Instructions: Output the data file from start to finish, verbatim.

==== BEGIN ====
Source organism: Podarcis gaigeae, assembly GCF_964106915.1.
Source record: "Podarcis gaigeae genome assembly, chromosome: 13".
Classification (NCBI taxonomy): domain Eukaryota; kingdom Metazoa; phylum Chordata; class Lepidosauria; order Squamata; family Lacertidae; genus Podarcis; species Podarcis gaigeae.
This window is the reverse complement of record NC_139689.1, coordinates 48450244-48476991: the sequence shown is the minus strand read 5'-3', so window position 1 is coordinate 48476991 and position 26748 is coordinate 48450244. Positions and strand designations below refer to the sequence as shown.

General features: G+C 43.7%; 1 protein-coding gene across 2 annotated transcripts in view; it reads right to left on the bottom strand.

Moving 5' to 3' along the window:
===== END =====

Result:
Source organism: Podarcis gaigeae, assembly GCF_964106915.1.
Source record: "Podarcis gaigeae genome assembly, chromosome: 13".
Classification (NCBI taxonomy): domain Eukaryota; kingdom Metazoa; phylum Chordata; class Lepidosauria; order Squamata; family Lacertidae; genus Podarcis; species Podarcis gaigeae.
This window is the reverse complement of record NC_139689.1, coordinates 48450244-48476991: the sequence shown is the minus strand read 5'-3', so window position 1 is coordinate 48476991 and position 26748 is coordinate 48450244. Positions and strand designations below refer to the sequence as shown.

General features: G+C 43.7%; 1 protein-coding gene across 2 annotated transcripts in view; it reads right to left on the bottom strand.

Moving 5' to 3' along the window: